a17b2-hip-replacement-recall-briberyAs the self-publishing industry grows ever more competitive and crowded, it’s getting increasingly difficult for authors to receive the attention and validation they need in order to struggle on. This seems to be increasingly true even if you’re willing to swallow your pride a little and try to buy some love. The practice of paying for reviews has always been controversial. Some authors insist it’s a form of bribery, and declare they’ll never do it. While I admire their integrity, I wonder what you’re supposed to do if you can’t get more than a handful of reviews the “right” way. Several sites that reviewed my previous books for free have not responded to my latest requests. They’re more inundated than ever before, they say. Even giving away loads of e-book versions of Handmaidens of Rock hasn’t generated much attention.

Nor does paying for praise guarantee positive publicity as readily as it once did. It seems that with so many authors clamoring to be noticed, some paid review sites have new license to be almost as mean and dismissive as everyone else. That’s not always true, by any means. Many paid sites find a way to combine encouragement with constructive criticism, to avoid inflated or false praise, and to provide some exposure. But there are others that use their new-found power somewhat arrogantly.

I won’t call out anyone by name. But I was somewhat mortified that I paid to have my book listed on a site which presents a monthly list of reviewed titles, on which some were labeled “recommended” and the rest, including mine, were not. For my money, they might as well have tagged it “not recommended.” This was accompanied by a polite review that seemed to have been written with gritted teeth, and made a show of discussing what I “attempted” to do in the book, insinuating that I didn’t quite do it. I laughed when I received an offer to keep this listing up for another month if I paid again. Maybe I should’ve paid to have it taken down.

Then there are the paid contests that send out alerts to all their entrants the day before announcing the winners, with a big “good luck.” It almost looks like a taunt. They send you the list of winners, expecting everyone, even the losers, to celebrate the wonderfulness of indie books! All I can say is, are you kidding? I sincerely wish my fellow authors all the good fortune in the world, but I’m not a saint. I don’t have the time or energy to peruse, much less celebrate, a list of winners that doesn’t include my book.

I know the main objective is to get our stories right in our own eyes, and to get them read, whether the reviewers are sympathetic or not. So I’m posing the question: how do other authors feel about paid reviews these days? Has their degree of respectability changed over the years?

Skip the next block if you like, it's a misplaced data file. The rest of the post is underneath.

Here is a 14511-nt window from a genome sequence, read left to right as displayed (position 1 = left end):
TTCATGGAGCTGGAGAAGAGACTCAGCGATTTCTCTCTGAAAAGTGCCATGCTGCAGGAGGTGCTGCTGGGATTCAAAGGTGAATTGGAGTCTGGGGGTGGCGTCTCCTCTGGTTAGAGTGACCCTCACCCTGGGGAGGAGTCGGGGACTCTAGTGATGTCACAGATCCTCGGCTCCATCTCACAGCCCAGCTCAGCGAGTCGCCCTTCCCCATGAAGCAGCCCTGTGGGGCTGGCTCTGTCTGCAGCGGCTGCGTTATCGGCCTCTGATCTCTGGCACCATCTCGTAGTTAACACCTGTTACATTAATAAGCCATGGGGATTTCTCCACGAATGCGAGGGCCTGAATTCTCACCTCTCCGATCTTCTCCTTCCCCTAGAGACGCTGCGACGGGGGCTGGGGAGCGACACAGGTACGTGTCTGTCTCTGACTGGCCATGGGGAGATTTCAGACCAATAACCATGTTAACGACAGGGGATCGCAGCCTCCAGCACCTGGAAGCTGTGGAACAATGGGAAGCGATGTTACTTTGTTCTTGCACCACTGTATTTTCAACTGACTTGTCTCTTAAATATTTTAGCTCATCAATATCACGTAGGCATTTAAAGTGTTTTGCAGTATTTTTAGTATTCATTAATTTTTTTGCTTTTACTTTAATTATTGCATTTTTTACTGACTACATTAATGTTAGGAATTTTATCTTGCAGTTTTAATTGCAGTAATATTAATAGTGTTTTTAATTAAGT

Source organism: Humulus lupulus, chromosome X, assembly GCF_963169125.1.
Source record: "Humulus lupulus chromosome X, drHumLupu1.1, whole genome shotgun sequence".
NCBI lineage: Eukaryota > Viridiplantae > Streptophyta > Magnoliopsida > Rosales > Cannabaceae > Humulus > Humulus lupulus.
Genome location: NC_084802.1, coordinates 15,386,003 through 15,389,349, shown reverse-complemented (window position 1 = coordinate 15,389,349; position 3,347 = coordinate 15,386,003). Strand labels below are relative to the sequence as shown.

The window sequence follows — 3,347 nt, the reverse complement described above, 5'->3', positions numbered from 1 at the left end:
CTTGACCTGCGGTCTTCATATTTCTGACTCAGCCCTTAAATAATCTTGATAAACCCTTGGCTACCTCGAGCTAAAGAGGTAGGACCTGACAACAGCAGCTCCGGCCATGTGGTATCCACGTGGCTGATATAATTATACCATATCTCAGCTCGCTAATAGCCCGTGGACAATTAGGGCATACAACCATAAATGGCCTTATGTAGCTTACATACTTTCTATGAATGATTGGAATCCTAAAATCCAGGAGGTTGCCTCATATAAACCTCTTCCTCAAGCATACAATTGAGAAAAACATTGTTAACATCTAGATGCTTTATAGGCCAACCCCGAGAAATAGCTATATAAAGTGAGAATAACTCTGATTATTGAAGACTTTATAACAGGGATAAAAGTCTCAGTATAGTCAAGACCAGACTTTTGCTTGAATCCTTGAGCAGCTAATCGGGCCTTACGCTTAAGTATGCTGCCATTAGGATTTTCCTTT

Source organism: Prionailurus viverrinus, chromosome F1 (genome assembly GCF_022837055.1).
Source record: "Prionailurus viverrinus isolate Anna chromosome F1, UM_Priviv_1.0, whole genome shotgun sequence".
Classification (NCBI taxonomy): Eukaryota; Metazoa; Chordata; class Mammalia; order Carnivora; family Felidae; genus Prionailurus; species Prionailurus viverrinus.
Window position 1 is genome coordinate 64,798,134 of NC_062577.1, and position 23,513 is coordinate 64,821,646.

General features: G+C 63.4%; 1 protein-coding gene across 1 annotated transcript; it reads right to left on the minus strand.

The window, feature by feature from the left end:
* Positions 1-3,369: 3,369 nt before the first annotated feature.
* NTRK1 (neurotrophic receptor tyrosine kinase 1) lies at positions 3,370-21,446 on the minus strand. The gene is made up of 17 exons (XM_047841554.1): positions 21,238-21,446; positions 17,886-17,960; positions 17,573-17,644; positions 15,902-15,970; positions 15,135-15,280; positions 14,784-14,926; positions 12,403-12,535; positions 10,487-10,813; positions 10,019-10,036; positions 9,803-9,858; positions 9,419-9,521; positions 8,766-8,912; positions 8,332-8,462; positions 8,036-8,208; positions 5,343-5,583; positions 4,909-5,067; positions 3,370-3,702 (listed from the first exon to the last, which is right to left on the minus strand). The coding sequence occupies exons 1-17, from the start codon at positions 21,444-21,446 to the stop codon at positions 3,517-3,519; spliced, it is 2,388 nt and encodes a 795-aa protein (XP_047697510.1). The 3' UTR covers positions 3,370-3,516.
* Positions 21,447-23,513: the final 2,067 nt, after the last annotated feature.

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The World’s Worst Book

January 22, 2013

I must have wrDark and Stormy Nightitten the most preposterous novel ever unleashed on the reading public of the Western World. Okay, there’s a chance I’m being a tad over-sensitive, but that’s what some reviewers seem to be saying about my 2010 novel Let’s Play Ball. Even paying for reviews doesn’t guarantee the reviewer will get it. And I do shamelessly pay for a few of them, because I need an occasional word of praise or at least less of a pummeling now and then. That doesn’t always work: one of my worst reviews came from an expensive service with a reputation for dishing out tough love to self-published authors.

I’ll concede that even the meanest reviewers are capable of making fair points, as long as they actually bother to read the book. It’s true that my story maintains a first-person viewpoint although most of the action happens to other people. Of course there are limitations to that approach, but it suited my goal for the story. My heroine has a fraternal twin sister with whom she is close but competitive. Their rivalry drives the plot. She’s  an ordinary bureaucrat with a lawyer husband, while her sister is a sportswriter, engaged to a major league ballplayer. When the fiancé is kidnapped, it’s the sister’s idyllic life that is torn apart.

My heroine tries not to get involved, but she’s inevitably drawn in for various reasons: her husband is having an affair with a possible suspect; she retaliates by sleeping with a teammate of the kidnapped player; through a comedy of errors, she briefly becomes a suspect herself. While her sister’s life is in the spotlight, hers is shaken up too. Does that make her too weak to be a heroine?

I’m also guilty of combining all sorts of genres, including sports, politics, crime, and chicklit. Two baseball teams, in the course of executive-level wheeling and dealing, encounter meddlesome politicians and their equally devious women. A scandal erupts that eventually threatens to bring down a President. Plausible or not?  I guess that’s why they call it fiction. I love baseball, political scandals, and catfights, so my readers get all of that.

I still stubbornly believe in this novel. It’s the story of a woman who’s peripheral and minimized and resents it, yet stumbles on the answers. It was my vision, and it endures. In my fevered imagination the story continues, with sleazy politicians and even foreign dictators continuing to meddle with professional sports teams, and gossipy women still churning up even more trouble behind the scenes. The reviewer says these threads are “promising,” but need to be fleshed out with stronger characters and action. I get it, but it’s only a 250-page novel. Is the reviewer perhaps encouraging me to write a sequel? How about Let’s Play Two?